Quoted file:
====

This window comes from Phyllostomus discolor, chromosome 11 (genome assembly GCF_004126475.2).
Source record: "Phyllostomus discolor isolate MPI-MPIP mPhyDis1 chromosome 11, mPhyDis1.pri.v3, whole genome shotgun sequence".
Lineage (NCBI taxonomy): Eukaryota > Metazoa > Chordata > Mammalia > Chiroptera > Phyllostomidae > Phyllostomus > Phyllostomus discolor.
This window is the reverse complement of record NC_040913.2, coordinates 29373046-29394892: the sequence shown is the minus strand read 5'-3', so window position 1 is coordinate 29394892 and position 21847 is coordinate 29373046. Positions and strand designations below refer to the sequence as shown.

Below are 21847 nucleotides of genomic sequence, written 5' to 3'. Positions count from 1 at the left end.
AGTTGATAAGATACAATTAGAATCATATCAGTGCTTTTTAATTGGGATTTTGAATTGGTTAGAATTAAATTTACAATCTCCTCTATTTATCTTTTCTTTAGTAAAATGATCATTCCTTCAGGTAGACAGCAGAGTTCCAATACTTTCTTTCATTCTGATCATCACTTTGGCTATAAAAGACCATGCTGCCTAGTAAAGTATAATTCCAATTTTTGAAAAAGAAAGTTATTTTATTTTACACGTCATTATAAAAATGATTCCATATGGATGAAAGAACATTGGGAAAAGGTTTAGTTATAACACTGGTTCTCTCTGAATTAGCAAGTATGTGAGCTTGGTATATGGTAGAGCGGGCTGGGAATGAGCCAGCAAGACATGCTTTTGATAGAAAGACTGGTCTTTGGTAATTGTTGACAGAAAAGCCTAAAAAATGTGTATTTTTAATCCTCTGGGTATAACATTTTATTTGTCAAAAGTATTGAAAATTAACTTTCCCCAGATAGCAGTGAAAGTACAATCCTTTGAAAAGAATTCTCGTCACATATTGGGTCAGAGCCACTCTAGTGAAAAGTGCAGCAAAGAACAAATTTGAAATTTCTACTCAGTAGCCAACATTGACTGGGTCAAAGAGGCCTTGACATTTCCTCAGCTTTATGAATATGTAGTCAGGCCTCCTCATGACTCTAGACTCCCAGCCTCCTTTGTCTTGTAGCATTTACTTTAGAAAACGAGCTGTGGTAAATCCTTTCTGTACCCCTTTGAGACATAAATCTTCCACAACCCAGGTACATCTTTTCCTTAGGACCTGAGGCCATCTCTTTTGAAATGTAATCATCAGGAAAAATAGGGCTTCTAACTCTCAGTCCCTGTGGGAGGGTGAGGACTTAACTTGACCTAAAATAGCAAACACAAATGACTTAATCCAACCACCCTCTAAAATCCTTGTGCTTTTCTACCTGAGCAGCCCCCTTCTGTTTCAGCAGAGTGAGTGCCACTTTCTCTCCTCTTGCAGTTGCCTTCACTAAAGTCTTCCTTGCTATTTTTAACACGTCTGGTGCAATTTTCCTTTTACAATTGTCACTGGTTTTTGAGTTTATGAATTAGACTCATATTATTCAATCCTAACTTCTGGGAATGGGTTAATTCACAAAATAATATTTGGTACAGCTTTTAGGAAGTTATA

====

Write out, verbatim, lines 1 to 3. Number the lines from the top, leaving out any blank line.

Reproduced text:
This window comes from Phyllostomus discolor, chromosome 11 (genome assembly GCF_004126475.2).
Source record: "Phyllostomus discolor isolate MPI-MPIP mPhyDis1 chromosome 11, mPhyDis1.pri.v3, whole genome shotgun sequence".
Lineage (NCBI taxonomy): Eukaryota > Metazoa > Chordata > Mammalia > Chiroptera > Phyllostomidae > Phyllostomus > Phyllostomus discolor.